Paul Lewandowski on Connecting Through Architecture

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Paul Lewandowski -St Mary's Regional Hospital - Facade
Paul Lewandowski -St Mary's Regional Hospital - Waiting Room
Paul Lewandowski -St Mary's Regional Hospital - Entry
Posted by: Kristin Crane Category: Interiors Tags: , , , , , Comments: 2

Paul Lewandowski on Connecting Through Architecture

Paul Lewandowski, the architect at Paul Designs Project, was design principal at SMRT Architects and Engineers when he got the opportunity to redesign the St. Mary’s Regional Medical Center. A building that he felt a personal connection to. In order to bring this project to life and be meaningful in the community, Paul utilized custom printing to create two unique pieces.

What was it about the St. Mary’s Project that got Paul excited to get to work? He was born there! Paul grew up in the Lewiston-Auburn region of Maine, and knew this hospital well. Yet his childhood memories of visiting the hospital were not always good. He remembered always feeling a little scared and unwelcome whenever he entered St. Mary’s. This project involved designing a new entry point. Paul knew from the start that he wanted to change that unwelcome perception. He wanted to create a friendly experience for people entering the hospital.

As with most projects, the design process began with meeting the client, learning their requirements, and coming up with ideas that worked to meet their requirements. Equally as important as what is required logistically, Paul always asks a client not how they want the space to look, but how they want it to feel. This is when his creativity comes into play and he decides what the space needs to create that feeling.

In the case of this project, he knew from the start that he wanted to incorporate the city’s historic textile history and also pay respect to St. Mary’s as a Catholic hospital. There are many elements of Paul’s final design that were inspired by Catholic iconography, but in a way that is not overtly religious. For him, the meaning doesn’t need to be obvious. Yet, it’s important to him that there are layers of meaning to make a direct connection to the community.

For that reason, customization was an important part of this project. Paul had two special elements customized. In one area, a glass piece was installed that had been etched with an image of the dome that had been over St. Mary’s original operating theater when it was built in 1902.

The second customized piece was a custom cut laminate panel to hang under a large light-box in the ceiling of the waiting room. From the start, Paul’s inspiration for the waiting room was his grandmother’s living room. Hers was a place that was always warm and inviting and easily mixed modern elements with vintage touches.

To design this panel, Paul reached out to Museum L–A, a local museum opened in the Bates Mill after the mill ceased production in 2001. This museum tells the story of the textile workers who worked in this community and the history of the industries that built this city but are no longer in operation. He knew of this museum because his grandmother, like many in the community from her generation, had once worked at Bates Mill. In their collection are textile designs once in production at Bates, Paul chose a design of a historic bedspread pattern to use on his customized panel.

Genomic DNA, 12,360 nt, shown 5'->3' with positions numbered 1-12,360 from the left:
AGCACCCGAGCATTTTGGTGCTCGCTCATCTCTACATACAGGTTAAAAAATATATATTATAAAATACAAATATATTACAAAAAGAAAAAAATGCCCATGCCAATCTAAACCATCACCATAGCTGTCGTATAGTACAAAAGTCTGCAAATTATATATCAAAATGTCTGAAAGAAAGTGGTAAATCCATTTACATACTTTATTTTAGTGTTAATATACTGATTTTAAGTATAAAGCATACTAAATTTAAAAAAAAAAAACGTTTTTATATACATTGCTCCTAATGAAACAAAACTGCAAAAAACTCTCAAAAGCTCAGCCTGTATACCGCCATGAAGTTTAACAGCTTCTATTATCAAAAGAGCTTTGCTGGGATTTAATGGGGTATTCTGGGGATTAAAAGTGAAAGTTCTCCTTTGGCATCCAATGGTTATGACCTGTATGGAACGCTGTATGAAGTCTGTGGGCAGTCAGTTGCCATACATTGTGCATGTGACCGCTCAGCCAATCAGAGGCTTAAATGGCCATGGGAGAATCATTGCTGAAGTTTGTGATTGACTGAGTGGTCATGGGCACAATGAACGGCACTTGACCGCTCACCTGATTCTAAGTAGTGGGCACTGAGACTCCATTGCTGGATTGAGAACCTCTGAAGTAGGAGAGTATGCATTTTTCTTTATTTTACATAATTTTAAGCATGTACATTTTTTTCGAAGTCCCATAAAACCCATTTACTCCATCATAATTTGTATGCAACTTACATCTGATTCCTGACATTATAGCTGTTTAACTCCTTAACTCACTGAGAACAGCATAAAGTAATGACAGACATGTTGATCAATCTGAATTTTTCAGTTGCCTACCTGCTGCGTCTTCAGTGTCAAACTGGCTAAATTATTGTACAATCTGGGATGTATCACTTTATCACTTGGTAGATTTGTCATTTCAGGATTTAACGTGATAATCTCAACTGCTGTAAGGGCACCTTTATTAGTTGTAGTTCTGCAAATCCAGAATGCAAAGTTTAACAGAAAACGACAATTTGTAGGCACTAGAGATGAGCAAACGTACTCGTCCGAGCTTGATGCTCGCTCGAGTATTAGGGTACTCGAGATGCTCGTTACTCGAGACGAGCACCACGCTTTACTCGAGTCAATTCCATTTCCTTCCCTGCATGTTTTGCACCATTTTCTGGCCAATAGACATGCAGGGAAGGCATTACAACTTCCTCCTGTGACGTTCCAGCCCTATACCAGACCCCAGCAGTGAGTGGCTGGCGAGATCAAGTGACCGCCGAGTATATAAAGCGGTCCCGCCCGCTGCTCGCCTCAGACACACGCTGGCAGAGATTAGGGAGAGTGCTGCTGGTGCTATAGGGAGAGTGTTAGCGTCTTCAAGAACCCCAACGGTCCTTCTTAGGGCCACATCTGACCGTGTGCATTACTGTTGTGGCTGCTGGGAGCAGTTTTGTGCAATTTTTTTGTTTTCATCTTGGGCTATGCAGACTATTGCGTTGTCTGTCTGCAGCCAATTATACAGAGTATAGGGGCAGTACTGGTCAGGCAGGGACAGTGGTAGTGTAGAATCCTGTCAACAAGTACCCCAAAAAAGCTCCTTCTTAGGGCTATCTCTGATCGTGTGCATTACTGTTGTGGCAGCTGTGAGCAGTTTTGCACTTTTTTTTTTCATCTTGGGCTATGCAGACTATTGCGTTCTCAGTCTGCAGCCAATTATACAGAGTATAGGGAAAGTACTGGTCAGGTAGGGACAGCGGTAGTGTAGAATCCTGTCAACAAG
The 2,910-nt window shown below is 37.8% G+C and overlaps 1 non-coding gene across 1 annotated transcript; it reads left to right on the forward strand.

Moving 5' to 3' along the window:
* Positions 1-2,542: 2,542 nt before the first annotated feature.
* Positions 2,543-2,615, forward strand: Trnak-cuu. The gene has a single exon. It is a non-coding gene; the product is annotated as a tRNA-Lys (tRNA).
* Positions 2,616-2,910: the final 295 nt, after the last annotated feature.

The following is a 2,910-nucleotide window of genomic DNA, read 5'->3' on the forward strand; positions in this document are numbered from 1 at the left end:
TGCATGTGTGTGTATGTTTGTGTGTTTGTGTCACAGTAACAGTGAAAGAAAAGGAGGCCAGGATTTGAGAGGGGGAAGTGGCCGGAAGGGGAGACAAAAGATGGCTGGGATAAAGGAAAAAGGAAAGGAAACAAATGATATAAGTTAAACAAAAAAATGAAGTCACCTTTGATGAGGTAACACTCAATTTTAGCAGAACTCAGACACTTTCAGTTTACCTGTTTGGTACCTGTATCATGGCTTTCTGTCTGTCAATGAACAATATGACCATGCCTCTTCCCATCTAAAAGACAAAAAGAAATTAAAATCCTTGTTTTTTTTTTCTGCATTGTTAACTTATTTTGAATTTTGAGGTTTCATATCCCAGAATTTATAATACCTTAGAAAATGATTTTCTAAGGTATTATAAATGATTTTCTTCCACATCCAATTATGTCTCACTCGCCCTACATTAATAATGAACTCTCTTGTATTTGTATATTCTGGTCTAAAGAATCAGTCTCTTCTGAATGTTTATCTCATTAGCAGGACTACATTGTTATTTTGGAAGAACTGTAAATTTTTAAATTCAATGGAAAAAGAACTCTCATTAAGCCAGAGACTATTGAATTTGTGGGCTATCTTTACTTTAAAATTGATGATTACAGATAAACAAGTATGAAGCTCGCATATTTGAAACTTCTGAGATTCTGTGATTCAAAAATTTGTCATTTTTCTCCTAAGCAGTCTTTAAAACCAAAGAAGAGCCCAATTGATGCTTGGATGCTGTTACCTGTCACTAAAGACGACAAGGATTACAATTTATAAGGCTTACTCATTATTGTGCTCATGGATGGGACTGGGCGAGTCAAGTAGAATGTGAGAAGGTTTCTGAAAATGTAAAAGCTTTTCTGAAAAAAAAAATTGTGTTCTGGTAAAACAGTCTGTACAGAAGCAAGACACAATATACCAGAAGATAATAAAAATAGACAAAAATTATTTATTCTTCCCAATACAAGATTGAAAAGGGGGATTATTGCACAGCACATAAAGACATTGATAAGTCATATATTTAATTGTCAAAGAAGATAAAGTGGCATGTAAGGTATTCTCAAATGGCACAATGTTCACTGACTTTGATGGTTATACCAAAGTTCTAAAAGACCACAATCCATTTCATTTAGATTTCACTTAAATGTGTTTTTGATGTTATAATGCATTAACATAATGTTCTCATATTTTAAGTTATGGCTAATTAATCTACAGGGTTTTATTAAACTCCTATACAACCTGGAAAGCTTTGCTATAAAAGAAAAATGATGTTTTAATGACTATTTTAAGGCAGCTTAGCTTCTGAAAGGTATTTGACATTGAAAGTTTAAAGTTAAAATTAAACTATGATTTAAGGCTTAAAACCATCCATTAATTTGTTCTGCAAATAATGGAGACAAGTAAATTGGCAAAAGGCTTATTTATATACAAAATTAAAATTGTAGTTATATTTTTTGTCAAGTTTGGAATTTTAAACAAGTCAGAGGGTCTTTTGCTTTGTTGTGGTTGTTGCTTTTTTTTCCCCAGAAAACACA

Using a pattern of a woven design, he first had to translate this design into a vector image. Next, customize that vector image to the dimensions of his laminate panel. This panel now hangs under the large light-box in the waiting room. It not only diffuses the harsh light but as the light shines through the piece it shows the bedspread pattern on the floor. This creates a warm and welcoming atmosphere while paying homage to the city’s history at the same time.

Paul was the first local designer to reach out to the museum about using their archive for a special project. Since then Museum L–A has realized their collection is interesting and valuable to the community and they have opened their doors to offer licensing opportunities to use their designs in more modern applications.

Using customized pieces allowed this project to have unique elements significant to this community and paid respect to its rich history. Since its opening, Paul has heard from many people that they appreciate the new design of the space for that reason. The design wasn’t arbitrary or customized for the sake of it but tied into the story of this specific community.

Paul Lewandowski’s Design Tip:

Paul’s ability to connect with his clients and the community made this project a success. In fact, that is design advice he offers to many aspiring designers and is a driving force at his own company, Paul Designs Project. Focus on “connecting the design to the client, to the community, and making it accessible for people.” People often feel as if they don’t get design, but “when you have a design concept that is connected to a story about the place, people understand it easily and then they take ownership of it. It’s like they know the secret, the code.”

Fun Paul Fact:

So, what song does Paul have completely memorized? New Order’s “True Faith”

To learn more about Paul Lewandowski, see more of his work, or work together with him, check out his website. Wondering if customization is right for your project? Get in touch and we can answer your questions.

 

Photo credits to SMRT

Don’t have time to read? Eavesdrop on Kristen and Paul’s “very casual” conversation:

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    Comments (2)

    • Paul Lewandowski

      Thanks for including me in your blog post.

      April 9, 2019 at 5:28 am
      • Kristen Dettoni

        Our pleasure! We loved your project!

        April 12, 2019 at 1:53 pm

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